## Intermediate Algebra (6th Edition)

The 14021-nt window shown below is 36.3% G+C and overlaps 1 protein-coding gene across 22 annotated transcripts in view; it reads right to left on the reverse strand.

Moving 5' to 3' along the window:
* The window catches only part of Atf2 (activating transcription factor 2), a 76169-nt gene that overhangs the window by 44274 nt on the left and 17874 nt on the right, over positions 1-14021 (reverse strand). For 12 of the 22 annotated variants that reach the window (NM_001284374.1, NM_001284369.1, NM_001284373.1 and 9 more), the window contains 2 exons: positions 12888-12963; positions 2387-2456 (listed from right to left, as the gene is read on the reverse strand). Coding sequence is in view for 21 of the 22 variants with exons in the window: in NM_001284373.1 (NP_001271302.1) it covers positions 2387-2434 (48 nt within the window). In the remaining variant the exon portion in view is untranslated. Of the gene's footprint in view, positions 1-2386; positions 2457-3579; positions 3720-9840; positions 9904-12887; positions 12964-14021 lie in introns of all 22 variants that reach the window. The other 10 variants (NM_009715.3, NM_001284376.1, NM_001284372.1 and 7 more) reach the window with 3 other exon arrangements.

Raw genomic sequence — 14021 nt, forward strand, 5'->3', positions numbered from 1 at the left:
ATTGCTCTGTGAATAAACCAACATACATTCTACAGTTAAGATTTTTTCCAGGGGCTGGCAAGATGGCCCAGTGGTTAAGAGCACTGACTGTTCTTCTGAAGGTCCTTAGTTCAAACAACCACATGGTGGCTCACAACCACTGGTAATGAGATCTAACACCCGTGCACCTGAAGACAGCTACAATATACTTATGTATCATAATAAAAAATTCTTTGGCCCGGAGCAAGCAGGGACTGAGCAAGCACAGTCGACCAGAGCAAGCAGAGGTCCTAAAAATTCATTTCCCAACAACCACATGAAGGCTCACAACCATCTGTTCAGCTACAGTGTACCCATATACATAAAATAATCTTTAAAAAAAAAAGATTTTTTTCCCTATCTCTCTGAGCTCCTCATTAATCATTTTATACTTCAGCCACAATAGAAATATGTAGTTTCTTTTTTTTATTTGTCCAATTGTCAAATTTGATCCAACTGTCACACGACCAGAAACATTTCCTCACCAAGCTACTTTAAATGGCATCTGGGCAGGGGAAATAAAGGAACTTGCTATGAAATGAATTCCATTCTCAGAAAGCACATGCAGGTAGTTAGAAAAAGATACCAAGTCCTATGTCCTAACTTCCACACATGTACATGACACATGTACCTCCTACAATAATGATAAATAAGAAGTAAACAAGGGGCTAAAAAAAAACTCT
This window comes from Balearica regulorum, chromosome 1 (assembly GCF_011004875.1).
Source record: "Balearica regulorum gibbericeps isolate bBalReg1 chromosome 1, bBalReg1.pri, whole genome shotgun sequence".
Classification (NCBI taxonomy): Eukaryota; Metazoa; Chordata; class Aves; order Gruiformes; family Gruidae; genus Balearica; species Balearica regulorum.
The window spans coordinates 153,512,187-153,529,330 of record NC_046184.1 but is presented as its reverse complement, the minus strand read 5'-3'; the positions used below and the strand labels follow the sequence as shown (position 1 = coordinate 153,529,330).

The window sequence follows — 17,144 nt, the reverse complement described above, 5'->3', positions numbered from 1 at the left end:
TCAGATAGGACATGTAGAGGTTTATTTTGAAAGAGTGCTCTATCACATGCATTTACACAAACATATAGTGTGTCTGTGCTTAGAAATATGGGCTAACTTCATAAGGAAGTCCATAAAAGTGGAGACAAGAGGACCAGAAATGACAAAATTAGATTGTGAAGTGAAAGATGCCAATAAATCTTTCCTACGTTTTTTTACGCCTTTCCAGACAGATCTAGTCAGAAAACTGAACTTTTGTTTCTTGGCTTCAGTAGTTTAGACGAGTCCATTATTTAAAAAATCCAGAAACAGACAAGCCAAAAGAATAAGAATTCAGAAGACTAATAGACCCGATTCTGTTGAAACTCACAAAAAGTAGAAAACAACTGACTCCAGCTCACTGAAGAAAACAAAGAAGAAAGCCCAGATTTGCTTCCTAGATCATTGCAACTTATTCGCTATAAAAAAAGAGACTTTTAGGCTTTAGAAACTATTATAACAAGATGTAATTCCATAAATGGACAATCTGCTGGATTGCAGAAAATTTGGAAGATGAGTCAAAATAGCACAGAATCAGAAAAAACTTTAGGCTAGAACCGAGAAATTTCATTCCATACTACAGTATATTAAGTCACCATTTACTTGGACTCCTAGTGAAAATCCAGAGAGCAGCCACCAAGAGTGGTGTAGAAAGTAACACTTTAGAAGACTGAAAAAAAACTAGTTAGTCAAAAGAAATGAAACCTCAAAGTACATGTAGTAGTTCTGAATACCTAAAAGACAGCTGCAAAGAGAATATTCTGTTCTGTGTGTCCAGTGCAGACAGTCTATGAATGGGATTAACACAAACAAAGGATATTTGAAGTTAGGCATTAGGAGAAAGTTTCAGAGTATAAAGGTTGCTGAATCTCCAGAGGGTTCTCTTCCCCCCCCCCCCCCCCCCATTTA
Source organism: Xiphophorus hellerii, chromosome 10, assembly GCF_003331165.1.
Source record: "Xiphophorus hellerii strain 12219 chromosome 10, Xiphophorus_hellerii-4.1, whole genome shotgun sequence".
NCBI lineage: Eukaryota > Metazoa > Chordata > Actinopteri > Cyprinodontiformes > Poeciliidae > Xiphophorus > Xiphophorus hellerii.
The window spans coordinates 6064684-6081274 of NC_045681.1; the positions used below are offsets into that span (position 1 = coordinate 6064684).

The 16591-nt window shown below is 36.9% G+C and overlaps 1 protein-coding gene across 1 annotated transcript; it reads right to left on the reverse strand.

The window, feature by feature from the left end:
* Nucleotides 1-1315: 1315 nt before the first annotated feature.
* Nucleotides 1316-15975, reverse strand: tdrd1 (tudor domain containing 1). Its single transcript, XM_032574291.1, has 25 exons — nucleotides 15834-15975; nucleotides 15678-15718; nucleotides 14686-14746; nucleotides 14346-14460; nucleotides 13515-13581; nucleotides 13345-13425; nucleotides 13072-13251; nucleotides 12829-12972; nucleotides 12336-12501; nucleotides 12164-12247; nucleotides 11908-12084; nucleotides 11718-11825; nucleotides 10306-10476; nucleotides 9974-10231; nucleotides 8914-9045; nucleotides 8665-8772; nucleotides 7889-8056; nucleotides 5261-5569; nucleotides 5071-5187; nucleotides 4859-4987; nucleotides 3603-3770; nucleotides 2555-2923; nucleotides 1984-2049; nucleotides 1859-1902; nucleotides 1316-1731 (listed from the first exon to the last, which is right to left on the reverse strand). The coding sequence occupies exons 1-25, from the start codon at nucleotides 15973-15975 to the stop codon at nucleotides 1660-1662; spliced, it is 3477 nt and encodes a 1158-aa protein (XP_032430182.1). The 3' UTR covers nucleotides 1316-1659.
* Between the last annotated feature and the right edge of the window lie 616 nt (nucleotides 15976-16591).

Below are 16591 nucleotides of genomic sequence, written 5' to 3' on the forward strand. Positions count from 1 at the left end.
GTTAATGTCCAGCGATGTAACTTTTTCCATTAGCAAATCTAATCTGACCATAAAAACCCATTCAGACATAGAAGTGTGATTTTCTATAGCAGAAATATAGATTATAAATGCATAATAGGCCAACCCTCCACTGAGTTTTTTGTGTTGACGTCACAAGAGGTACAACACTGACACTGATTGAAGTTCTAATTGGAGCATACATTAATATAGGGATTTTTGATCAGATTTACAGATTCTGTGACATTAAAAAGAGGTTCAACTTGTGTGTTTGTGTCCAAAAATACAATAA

Squaring both sides of the given equation, $\sqrt{y+5}=2-\sqrt{y-4} ,$ results to \begin{array}{l}\require{cancel} (\sqrt{y+5})^2=(2-\sqrt{y-4})^2 \\ y+5=(2)^2-2(2)(\sqrt{y-4})+(\sqrt{y-4})^2 \\ y+5=4-4\sqrt{y-4}+y-4 \\ y+5=y-4\sqrt{y-4} \\ y-y+5=-4\sqrt{y-4} \\ 5=-4\sqrt{y-4} \\ \dfrac{5}{-4}=\sqrt{y-4} \\ \sqrt{y-4}=-\dfrac{5}{4} .\end{array} The radical expression at the left side of the equation above reults to a nonnegative number. This will never be equal to the negative expression at the right. Hence, there is $\text{ no solution }.$